Prizes were also raffled off, and the imagination and detail of the team costumes and table themes were judged. The Carroll Oakland Elementary School team took home the best decorated trophy.

More information about Wilson County Books from Birth and the Imagination Library may be found at wilsonbooksfrombirth.com.

WilCo Sparks of Kindness to Stuff the Bus

The Leadership Wilson Kindness Team plans to begin its second phase of the kindness mission, Stuff the Bus.

Wilson County Mayor Randall Hutto, Lebanon Mayor Bernie Ash, Mt. Juliet Mayor Ed Hagerty and Watertown Mayor Mike Jennings recently declared May 8 as Kindness Day throughout Wilson County, and WilCo Sparks of Kindness reached more than 11,000 people and had more than 4,000 post engagements since that time. 

Wilson County residents will continue to spark kindness with donations of food items for the summer backpack programs. 

“There are hundreds of students who face food insecurity and hunger in the summer when they do not have access to school meals. This program provides food that the students can eat with little to no prep,” said Betty Williams, a Leadership Wilson member. The Stuff The Bus program is designed to gather food and distribute it to qualified students who attend Lebanon Special School District and Wilson County Schools.”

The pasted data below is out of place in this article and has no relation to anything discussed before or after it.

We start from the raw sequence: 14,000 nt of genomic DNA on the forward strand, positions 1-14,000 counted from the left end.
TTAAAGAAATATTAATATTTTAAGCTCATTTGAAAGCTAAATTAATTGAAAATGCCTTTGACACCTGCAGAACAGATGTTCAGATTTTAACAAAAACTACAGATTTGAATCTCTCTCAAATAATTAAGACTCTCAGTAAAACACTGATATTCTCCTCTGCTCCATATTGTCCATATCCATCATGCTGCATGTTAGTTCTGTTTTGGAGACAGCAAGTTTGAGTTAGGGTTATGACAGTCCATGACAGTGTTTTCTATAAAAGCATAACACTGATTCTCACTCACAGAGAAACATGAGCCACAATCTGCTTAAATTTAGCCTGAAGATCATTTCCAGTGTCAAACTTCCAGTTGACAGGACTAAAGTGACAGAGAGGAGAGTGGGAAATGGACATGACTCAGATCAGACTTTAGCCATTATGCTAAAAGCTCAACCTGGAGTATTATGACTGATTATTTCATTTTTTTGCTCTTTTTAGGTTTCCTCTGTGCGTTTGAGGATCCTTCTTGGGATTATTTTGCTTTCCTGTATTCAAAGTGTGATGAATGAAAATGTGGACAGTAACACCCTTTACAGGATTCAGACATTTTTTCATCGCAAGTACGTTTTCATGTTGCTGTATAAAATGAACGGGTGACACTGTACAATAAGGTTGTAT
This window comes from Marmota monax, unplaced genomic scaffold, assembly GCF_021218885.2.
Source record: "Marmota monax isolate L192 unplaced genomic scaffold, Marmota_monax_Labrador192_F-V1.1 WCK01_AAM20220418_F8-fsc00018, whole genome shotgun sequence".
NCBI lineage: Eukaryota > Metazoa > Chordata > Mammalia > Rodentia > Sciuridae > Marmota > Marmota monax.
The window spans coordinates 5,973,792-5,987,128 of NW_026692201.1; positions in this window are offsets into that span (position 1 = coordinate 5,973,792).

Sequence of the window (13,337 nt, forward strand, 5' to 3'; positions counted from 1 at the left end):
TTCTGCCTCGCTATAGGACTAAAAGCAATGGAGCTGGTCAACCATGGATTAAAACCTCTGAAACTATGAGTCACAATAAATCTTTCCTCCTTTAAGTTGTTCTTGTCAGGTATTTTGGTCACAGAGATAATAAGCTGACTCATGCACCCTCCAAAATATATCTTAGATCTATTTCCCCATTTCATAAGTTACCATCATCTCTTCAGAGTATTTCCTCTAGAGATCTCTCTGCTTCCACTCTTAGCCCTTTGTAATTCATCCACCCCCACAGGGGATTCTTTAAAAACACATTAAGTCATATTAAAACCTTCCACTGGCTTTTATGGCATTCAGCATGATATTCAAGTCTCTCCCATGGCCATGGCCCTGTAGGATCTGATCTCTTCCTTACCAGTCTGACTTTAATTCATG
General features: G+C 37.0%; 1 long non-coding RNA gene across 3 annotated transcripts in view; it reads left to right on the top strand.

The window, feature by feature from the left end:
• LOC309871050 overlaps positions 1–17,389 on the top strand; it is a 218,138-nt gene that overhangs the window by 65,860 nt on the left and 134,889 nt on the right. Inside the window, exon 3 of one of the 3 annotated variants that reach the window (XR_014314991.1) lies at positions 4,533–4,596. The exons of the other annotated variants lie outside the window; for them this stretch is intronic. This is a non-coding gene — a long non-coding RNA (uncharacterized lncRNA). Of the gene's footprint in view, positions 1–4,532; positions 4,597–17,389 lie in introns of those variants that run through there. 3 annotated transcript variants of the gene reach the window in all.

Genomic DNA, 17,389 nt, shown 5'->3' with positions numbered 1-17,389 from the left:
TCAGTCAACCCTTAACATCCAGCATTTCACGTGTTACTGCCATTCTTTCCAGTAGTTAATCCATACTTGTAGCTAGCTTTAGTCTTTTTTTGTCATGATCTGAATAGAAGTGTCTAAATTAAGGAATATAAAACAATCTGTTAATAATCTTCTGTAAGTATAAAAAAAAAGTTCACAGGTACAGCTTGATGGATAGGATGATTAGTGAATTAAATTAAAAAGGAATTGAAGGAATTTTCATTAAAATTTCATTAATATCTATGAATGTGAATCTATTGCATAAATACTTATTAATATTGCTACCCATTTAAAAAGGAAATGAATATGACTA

CedarStone Bank’s Lebanon and Mt Juliet locations are drop-off points for food items to Stuff the Bus during Kindness Day on May 8. 

“We are so excited to be a part of this great kindness revolution in Wilson County,” said Bob McDonald, president of CedarStone Bank. “What better way to be kind than to make sure our students have access to food this summer. We look forward to seeing our community rise up once again to demonstrate great kindness.”

Foods items needed include pop-top ravioli and spaghetti, individual macaroni and cheese bowls and packets, beef jerky, cheese and crackers, chips, individual cookie packets, breakfast bars, Pop Tarts, fruit snacks, juice bars or similar items. 

“These are items we have found work best for our students,” Williams said. “Both school systems want to make sure children have food for the summer. Help us meet our goal. Prior to May 8, take your donation to CedarStone Bank. If you want to be part of the big celebration day, bring your food items to Don Fox Park on May 8, where we will literally stuff the bus.”

To join the kindness revolution, visit WilCo Sparks of Kindness on Facebook, Twitter or Instagram.

Budget panel OKs medical examiner’s rate hike

By Angie Mayes

Special to Mt. Juliet News